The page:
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Geek Review: Nong Geng Ji (VivoCity)

Nong Geng Ji arrived in Singapore with much fanfare back in October 2023, along with plenty of hot (spicy!) reviews, so to no one’s surprise and to meet our many hungry bellies, the restaurant chain has opened its second outlet at VivoCity. Founded in 2017, Nong Geng Ji has grown into a well-known Hunan cuisine chain in China, with over 100 stores, and Singapore marks its first expansion outside of its home country! 

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Known for its hot, sour and dry spice flavours, Hunan cuisine is famous for its stews, braises and stir-frys. 

Nong Geng Ji
Stir-Fried Pork with Abalone and Chilli 鲍鱼辣椒炒肉

A signature dish is stir-fried pork and at Nong Geng Ji, they put their own spin to it by adding plump baby abalones. Asian surf and turf perhaps? The Stir-Fried Pork with Abalone and Chilli (鲍鱼辣椒炒肉, $27.90) comes with some heat but the juicy and tender-licious pork slices will have you reaching in for more. This dish comes served in a wok with a burner, which ensures that the dish is kept warm throughout and for good reason! You would want to drizzle (or drown) your rice with that flavourful sauce.  

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Nong Geng Ji
Signature Grass Fish Fillet with Chilli 招牌湖蝶鱼

As the province sits along a river, fresh fish is also a key ingredient in Hunan cuisine. The Signature Grass Fish Fillet with Chilli (招牌湖蝶鱼, $25.90) is such a treat as grass fish, a type of carp, is used in this dish. Its unique chewy texture adds another dimension to this dish as you dig in with the pickled chili sauce. Committed to only using quality ingredients, a whole fish is filleted for guests, instead of using fish slices. Not to be confused with Chong Qing grilled fish, Hunan cuisine does not use peppercorns unlike Szechuan dishes, so this will pack the heat but not give you that numbing sensation. For those who can’t handle the heat, there is a non-spicy version available. 

Nong Geng Ji
Stir-Fried Beef with Fried Chilli 皱皮辣椒炒牛肉

If fish and pork are not your flavour of the moment, check out their Stir-Fried Beef with Fried Chilli (皱皮辣椒炒牛肉, $28.90). While the English name is similar to the earlier pork dish, the Chinese term is different and this dish uses dried peppers, with thinly sliced beef slices to give it a mix of bite with its crispy edges. The dried peppers used are specially imported from Hunan as well! Check out the size of the bowl! 

Wuchang Steamed Rice with Sweet Potato and Red Dates 高压锅红薯饭

We mentioned their rice earlier and this is anything but plain as the grains are cooked in a mini pressure cooker, making the Wuchang Steamed Rice with Sweet Potato and Red Dates (高压锅红薯饭, $7.90) the perfect complement for the dishes. It is fragrant and slightly sweet, due to the dates, which helps mellow some of the heat from the spicy dishes. We have not seen rice with these added ingredients at other restaurants serving Hunan cuisine, so this is a must-order here at Nong Geng Ji! One order is sufficient for a group of 4 to 6 diners.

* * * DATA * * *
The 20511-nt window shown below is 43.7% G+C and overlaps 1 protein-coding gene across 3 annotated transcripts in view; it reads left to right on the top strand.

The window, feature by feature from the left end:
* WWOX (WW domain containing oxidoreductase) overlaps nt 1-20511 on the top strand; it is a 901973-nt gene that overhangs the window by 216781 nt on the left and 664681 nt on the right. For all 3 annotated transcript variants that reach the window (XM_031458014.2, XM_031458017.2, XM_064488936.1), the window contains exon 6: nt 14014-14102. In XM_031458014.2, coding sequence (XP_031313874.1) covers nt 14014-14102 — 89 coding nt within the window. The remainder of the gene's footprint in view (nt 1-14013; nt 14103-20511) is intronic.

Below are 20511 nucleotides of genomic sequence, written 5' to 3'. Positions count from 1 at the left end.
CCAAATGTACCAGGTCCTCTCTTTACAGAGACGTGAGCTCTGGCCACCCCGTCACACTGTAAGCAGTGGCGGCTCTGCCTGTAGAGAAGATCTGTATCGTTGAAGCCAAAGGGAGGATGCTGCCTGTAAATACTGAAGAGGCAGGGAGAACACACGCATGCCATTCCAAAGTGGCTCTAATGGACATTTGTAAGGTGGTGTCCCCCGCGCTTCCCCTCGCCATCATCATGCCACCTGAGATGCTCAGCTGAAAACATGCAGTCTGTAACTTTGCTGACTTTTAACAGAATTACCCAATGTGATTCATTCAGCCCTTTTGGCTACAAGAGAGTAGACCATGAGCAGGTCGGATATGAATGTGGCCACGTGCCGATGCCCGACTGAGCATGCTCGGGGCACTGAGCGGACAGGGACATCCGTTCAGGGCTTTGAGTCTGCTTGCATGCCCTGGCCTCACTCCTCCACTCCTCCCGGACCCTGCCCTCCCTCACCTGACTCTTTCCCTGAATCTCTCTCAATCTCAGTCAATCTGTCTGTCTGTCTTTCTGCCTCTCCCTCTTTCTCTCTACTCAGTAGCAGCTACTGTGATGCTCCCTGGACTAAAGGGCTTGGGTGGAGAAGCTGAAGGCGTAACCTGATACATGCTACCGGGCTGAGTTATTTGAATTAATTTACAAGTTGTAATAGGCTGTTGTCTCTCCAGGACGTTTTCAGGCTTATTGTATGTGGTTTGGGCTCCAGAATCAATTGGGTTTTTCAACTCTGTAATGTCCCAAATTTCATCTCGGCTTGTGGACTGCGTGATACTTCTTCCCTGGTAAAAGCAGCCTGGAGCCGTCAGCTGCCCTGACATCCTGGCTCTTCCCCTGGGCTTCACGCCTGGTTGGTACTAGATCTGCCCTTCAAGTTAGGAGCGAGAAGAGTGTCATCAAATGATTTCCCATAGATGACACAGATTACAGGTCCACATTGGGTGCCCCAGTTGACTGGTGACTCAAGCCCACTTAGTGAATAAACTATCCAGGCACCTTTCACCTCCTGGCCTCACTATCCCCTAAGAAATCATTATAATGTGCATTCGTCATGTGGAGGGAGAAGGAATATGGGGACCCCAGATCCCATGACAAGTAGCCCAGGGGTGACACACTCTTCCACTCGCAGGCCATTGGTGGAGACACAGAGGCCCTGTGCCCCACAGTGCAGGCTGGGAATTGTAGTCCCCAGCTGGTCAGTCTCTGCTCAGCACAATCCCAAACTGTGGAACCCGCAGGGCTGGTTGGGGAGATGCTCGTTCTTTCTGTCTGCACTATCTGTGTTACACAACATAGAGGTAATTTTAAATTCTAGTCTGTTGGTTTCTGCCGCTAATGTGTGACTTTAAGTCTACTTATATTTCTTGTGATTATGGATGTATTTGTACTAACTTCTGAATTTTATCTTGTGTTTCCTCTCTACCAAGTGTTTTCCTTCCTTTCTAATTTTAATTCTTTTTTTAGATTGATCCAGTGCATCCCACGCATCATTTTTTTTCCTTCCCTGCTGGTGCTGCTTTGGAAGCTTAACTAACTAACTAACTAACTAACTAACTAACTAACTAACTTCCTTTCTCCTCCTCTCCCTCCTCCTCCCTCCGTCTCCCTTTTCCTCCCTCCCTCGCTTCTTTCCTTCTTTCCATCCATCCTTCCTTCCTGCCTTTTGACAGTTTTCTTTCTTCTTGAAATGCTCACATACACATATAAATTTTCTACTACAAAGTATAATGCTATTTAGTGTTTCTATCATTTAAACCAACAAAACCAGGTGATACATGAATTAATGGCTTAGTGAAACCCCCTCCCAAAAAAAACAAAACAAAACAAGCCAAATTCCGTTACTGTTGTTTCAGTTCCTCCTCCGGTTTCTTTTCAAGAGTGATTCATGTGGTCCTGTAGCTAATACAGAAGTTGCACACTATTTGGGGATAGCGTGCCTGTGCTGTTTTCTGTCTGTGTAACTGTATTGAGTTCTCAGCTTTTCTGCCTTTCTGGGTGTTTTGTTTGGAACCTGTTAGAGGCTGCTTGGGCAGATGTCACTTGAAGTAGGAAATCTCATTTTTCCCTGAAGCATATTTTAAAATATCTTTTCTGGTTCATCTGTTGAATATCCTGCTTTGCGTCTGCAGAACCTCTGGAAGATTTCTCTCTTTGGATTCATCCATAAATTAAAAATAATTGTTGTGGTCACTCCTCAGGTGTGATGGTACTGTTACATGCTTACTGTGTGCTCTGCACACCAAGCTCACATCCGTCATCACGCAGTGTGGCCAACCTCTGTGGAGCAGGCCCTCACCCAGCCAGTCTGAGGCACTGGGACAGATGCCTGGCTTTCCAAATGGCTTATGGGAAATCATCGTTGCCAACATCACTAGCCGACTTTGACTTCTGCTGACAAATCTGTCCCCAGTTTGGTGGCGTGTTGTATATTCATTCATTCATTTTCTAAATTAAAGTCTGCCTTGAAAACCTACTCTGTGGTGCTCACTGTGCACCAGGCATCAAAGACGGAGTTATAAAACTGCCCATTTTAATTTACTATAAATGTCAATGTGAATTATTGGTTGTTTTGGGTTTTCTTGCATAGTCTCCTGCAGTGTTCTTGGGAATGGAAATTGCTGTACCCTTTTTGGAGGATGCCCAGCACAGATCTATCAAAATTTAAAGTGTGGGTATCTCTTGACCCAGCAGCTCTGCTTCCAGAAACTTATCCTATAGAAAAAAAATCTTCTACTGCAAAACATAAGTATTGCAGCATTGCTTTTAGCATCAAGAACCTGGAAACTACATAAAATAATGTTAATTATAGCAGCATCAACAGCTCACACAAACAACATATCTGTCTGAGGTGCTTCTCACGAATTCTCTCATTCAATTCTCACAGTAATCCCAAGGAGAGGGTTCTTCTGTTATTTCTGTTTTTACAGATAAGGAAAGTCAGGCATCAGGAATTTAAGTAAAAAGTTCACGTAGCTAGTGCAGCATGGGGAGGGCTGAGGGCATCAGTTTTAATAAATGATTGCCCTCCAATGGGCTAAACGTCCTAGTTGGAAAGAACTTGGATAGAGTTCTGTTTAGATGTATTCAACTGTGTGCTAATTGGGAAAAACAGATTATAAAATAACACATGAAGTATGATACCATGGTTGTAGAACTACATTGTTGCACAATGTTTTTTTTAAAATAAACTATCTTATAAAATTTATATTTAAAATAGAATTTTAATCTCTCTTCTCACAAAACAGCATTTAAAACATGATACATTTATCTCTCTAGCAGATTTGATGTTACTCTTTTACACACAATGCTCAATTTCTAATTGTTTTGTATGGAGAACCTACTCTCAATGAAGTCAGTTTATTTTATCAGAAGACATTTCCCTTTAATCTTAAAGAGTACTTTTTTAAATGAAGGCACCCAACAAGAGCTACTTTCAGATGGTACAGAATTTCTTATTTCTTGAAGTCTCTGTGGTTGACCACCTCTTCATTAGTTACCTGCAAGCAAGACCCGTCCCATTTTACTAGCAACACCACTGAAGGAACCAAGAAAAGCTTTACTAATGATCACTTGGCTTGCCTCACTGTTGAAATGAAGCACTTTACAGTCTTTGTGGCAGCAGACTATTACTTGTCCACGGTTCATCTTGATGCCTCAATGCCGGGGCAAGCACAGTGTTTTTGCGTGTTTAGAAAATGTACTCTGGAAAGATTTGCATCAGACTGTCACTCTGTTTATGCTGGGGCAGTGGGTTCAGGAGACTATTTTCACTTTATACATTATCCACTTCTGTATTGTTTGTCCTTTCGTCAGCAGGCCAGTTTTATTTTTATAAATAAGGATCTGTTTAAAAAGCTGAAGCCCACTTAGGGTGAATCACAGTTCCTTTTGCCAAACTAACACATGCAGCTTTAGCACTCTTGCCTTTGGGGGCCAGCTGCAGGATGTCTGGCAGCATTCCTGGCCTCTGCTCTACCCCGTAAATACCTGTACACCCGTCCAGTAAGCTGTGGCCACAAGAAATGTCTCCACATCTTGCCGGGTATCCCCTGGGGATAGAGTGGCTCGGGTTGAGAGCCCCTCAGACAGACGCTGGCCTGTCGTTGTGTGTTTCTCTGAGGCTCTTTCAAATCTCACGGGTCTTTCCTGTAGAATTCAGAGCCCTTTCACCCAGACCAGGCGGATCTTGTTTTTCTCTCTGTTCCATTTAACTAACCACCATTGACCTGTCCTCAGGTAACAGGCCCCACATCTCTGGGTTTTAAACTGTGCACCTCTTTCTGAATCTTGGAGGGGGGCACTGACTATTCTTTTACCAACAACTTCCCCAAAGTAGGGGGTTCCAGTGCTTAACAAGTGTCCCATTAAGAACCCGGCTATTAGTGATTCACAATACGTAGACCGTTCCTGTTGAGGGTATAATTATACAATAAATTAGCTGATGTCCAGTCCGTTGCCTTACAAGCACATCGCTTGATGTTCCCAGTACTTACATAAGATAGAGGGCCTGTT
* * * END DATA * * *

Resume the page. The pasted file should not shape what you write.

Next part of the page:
Nong Geng Ji
Stir-Fried Shredded Stem Lettuce 清炒莴笋丝

A balanced diet is key, so for your daily greens, opt for the Stir-Fried Shredded Stem Lettuce (清炒莴笋丝, $11.90). Stem lettuce, also known as celtuce, is a popular vegetable in Chinese cuisine and only the stems are used in this dish, which can be best described as a mix of the freshness of a cucumber, with the crunchiness of bamboo shoots. 

Nong Geng Ji
Steamed Pork Ribs with Taro 香芋蒸排骨

The Steamed Pork Ribs with Taro (香芋蒸排骨, $18.90) can also help balance the taste buds after all that spice. In this non-spicy dish, the taro absorbs some of the oil from the pork ribs as it cooks, making the meat less oily, while enhancing the taste of the taro at the same time. If the combination seems weird, do remember that the iconic Teochew taro dessert, orh-nee, is basically steamed taro mashed with lard oil. This preparation method not only drains the oil, but helps the taro absorb the fatty oils that make the taro pieces worth biting into.

Tea Oil Stir-Fried Kampung Chicken 茶油炒甘榜鸡

At the Vivocity outlet, there is an exclusive dish – Tea Oil Stir-Fried Kampung Chicken (茶油炒甘榜鸡, $23.90), which is equal spicy equal herbaceous. Originating from Hengyang region, Hunan province’s second largest city, the tea oil and chili work in perfect symphony, paired with tender chicken bits. Think of this as a more “herbaceous” version of sesame oil chicken which many of us would be familiar with. 

On the menu, each dish comes with a “heat indicator” – not spicy, slightly spicy and spicy, making ordering clear and simple. Beverages are generous, coming in 1L cups. The Signature Lemon Tea does help slightly combat the heat in the dishes. 

Summary: Explore the many facets of Chinese cuisine, go beyond Szechuan, Shanghainese, Cantonese dishes which are widely available in Singapore. Nong Geng Ji may promote home-styled cooking but there is nothing humble about the flavours. The Stir-Fried Pork with Abalone and Chilli and Wuchang Steamed Rice with Sweet Potato and Red Dates take top spots here at GC – perhaps due to our secret love for rice and sauce (think curry vegetables with extra gravy and rice, hoisin sauce and rice, and even gochujang in bibimbap)